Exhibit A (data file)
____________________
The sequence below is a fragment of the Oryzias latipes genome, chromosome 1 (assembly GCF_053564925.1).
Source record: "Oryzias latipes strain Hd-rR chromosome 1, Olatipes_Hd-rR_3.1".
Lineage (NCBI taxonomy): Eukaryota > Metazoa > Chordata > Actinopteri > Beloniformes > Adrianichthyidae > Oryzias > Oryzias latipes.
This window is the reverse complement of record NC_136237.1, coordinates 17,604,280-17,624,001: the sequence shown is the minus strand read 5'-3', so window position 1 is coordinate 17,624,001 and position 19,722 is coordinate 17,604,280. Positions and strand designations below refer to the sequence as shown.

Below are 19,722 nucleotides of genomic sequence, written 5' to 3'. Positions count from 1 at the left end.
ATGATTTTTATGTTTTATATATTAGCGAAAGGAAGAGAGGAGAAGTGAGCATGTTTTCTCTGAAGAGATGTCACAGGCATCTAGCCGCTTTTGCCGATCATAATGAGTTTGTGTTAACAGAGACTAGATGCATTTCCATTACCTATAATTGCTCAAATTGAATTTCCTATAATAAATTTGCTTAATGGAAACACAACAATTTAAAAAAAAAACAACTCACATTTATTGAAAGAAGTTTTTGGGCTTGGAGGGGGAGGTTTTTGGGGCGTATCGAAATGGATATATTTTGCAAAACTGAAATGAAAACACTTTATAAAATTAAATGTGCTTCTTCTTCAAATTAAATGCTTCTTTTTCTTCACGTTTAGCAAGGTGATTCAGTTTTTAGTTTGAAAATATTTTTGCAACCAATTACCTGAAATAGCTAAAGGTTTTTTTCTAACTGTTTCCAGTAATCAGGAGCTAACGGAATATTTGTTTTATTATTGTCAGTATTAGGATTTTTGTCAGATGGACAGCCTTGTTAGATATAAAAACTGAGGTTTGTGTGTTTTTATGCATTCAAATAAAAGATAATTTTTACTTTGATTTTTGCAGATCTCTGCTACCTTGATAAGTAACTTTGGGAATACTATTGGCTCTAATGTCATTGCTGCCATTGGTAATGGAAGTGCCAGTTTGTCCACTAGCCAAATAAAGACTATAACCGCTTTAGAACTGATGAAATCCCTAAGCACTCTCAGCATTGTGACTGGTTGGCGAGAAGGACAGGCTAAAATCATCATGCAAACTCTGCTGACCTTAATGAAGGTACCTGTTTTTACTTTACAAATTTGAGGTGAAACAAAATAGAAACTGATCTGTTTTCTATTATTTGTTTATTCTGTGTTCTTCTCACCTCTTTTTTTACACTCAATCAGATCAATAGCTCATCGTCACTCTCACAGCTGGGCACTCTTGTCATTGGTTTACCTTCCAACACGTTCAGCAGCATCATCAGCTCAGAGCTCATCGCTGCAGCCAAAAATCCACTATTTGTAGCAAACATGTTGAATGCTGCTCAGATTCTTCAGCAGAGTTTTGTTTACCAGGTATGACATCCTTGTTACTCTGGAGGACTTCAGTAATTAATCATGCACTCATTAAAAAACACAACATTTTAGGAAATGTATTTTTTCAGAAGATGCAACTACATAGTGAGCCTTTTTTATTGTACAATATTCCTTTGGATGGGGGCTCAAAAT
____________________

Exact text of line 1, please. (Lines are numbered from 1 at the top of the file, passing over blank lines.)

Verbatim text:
The sequence below is a fragment of the Oryzias latipes genome, chromosome 1 (assembly GCF_053564925.1).